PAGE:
Michael Masterson Critiques a DM Classic
The Admiral Byrd Polar Flight Sales Letter – Making the Ordinary Extraordinary
By Michael Masterson as told to Owen Patton
Today, I'm going to talk about a six-and-a-half-page letter that must have intrigued the prospects who received it back in September of 1968. It's intriguing to read even today in an age of modern marvels that probably eclipse the degree of adventure and allure offered here. (Read the Admiral Byrd Polar Flight sales letter)
What is the letter selling? In simplest terms, it's a flight around the world. But there are round-the-world flights leaving every day. Why is this one worth noting?
The promoter of this trip has pulled out all the stops to make it the most special, most memorable, most offbeat and exclusive – even historic – event possible. He has attached so many unexpected features and benefits to the basic travel package that it has been transformed into a higher-level experience.
Emphasis is placed on the record-setting nature of the trip, which will be recorded by a film crew and memorialized with a special plaque to be displayed at the Adm. Richard E. Byrd Polar Center. According to the writer, this will be "the first commercial flight ever to cross both poles and touch down on all continents …"
Almost three pages are needed to list the itinerary and explain the special events planned for each stop. The itinerary, including many places no ordinary traveler would go, sells itself for those who love adventure and love to collect unusual experiences. Example: "You may never have expected to see Dakar [Senegal], but you will on this expedition."
Additionally, the organizer of the trip has arranged to make many stops (at least one on every continent) and has scheduled meetings along the way with local and international dignitaries (even the Pope and the Emperor of Japan).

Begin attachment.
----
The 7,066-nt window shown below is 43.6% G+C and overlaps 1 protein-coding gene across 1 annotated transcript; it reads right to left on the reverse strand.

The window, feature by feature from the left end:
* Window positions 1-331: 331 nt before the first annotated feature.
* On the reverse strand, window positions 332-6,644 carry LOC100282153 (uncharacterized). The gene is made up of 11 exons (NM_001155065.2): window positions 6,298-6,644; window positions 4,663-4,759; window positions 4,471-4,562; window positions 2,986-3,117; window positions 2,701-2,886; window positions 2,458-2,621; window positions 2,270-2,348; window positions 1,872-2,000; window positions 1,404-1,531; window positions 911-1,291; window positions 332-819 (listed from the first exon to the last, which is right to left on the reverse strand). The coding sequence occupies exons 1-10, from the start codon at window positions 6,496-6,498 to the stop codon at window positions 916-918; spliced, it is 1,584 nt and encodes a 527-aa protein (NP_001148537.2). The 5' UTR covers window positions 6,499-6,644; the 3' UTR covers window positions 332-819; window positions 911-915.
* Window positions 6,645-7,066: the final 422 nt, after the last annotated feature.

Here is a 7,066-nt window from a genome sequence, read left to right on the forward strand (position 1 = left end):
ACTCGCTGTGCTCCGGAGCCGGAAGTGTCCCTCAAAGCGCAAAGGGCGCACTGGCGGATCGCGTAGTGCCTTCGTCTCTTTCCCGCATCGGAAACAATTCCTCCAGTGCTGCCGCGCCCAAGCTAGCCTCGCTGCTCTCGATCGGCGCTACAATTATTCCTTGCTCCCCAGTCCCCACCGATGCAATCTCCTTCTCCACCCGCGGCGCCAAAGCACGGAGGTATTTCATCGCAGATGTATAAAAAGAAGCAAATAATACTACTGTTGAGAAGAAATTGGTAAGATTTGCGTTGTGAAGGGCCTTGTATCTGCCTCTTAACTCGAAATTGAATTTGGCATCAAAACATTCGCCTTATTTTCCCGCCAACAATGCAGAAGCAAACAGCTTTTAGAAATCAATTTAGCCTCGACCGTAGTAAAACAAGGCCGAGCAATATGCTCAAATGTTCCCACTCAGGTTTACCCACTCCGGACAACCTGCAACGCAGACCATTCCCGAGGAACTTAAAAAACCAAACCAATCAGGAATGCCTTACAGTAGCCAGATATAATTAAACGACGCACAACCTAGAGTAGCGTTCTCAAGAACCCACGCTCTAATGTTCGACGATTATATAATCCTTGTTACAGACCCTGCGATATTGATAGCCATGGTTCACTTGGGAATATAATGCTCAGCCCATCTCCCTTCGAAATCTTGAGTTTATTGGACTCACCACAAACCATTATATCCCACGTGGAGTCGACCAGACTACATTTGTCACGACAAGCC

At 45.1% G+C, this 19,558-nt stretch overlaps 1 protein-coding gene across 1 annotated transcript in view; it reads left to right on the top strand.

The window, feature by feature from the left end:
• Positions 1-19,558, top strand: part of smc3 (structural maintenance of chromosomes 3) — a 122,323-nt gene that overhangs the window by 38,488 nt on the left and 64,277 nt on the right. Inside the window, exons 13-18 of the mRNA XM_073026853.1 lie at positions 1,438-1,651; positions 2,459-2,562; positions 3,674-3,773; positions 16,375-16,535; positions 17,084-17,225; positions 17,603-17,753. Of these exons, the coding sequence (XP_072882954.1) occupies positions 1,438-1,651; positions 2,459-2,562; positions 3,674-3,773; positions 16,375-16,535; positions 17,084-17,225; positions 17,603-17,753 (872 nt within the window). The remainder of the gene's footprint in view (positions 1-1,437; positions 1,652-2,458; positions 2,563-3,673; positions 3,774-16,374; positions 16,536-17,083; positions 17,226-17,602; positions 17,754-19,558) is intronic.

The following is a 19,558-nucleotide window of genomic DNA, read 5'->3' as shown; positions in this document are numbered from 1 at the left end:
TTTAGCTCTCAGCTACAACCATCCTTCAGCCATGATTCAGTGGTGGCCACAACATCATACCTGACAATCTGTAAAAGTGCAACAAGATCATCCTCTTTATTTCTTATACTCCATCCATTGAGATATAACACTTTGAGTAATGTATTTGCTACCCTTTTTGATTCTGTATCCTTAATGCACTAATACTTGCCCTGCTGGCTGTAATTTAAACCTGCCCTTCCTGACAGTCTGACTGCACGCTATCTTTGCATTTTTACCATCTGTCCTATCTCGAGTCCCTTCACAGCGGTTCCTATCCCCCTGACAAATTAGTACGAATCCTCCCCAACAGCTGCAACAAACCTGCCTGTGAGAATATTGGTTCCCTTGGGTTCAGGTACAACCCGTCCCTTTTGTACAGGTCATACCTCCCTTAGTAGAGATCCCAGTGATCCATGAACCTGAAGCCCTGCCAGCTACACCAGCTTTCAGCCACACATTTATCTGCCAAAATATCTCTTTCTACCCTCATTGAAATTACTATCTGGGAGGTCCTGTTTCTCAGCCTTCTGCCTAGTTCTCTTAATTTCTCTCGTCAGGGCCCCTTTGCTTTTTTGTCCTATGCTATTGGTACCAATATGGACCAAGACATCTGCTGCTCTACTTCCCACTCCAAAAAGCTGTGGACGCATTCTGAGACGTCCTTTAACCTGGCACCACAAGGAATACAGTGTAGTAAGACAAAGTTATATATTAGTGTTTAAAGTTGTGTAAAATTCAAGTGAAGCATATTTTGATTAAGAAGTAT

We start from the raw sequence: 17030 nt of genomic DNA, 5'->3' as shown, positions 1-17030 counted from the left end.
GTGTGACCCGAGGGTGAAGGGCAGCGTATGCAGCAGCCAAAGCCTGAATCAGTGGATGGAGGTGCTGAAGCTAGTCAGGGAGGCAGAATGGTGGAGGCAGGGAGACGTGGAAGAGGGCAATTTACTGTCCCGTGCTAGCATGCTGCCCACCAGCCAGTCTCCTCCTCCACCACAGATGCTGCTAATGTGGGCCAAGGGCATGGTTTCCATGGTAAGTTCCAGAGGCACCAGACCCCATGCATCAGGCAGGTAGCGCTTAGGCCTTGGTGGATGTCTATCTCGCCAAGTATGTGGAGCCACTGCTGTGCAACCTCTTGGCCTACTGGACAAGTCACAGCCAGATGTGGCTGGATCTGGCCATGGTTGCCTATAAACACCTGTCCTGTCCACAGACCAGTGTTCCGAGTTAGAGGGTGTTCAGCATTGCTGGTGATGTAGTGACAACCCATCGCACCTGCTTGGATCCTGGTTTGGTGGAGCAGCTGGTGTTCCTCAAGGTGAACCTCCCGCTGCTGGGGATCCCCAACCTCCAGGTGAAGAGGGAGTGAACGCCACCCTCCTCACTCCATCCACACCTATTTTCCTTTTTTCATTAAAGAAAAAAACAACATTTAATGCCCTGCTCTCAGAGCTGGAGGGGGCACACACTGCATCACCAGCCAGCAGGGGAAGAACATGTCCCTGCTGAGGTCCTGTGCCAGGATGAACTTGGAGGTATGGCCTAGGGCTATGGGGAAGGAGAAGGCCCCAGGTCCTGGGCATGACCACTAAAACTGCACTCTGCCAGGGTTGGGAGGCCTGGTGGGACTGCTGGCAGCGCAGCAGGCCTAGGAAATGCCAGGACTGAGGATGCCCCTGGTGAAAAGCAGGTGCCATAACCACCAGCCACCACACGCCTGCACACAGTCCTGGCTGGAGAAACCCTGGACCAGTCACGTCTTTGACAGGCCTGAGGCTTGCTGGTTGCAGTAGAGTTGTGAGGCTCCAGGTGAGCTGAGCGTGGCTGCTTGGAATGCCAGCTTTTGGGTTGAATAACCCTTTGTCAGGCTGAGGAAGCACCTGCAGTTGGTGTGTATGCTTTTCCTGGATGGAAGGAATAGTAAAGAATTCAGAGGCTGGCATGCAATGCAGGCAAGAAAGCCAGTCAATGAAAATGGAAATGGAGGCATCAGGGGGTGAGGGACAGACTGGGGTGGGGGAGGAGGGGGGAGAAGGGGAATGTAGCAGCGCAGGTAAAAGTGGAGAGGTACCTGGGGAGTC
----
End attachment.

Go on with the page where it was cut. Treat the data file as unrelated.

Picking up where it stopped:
Techniques Employed that Elevate the Offer:
- From a copywriting standpoint, the technique of "transubstantiation" makes this ordinary trip into an extraordinary adventure. The organizer has attached so many "extras" and special claims to the trip that it has become newsworthy. Those who participate will be part of "an expedition destined to make both news and history." It's not a "trip" but an "event."
When we read the short second paragraph, we are shocked that the writer is willing to tell us – up front – what the trip will "cost." It will take $10,000 and 26 days of our time – and there could be discomfort and even danger involved. Isn't this more discouraging than encouraging?
This is, of course, the technique of "the velvet cord" at work. By mentioning the high price ($10,000 was a great deal of money in 1968), prospects of modest means are turned away and those who can afford it are attracted by the exclusivity.
- Why does the letter talk about discomfort and danger? The promoter has billed this as an adventure trip to the most inhospitable places on the planet. The prospect who takes this trip wants to be exposed (in a controlled way) to the discomfort and danger because it distinguishes him. Not everyone can afford this trip and not everyone has the courage to join an expedition to the far-off reaches of the globe.
- The use of the word "expedition" is important here because this must not be confused with a pleasure trip. In the tradition of Polar expeditions of the late nineteenth and early twentieth centuries, this trip (we are told) will be noted by future historians. This trip has a more serious purpose. These travelers are learning, firsthand, the secrets of the frozen north so that they may later be involved in its development for mankind's benefit and preserve it from militarization. (See the comment on page 2, paragraph 8 of the letter about the "high priority the Soviet Union" has given the Polar Regions.)
The core emotions being satisfied here are pride, vanity, and curiosity.
By the way, we were able to locate and talk to the pilot (former Air Force One Captain Hal Neff), who recalled the trip and confirmed that it went off as planned and was sold out.
The sales letter did its job.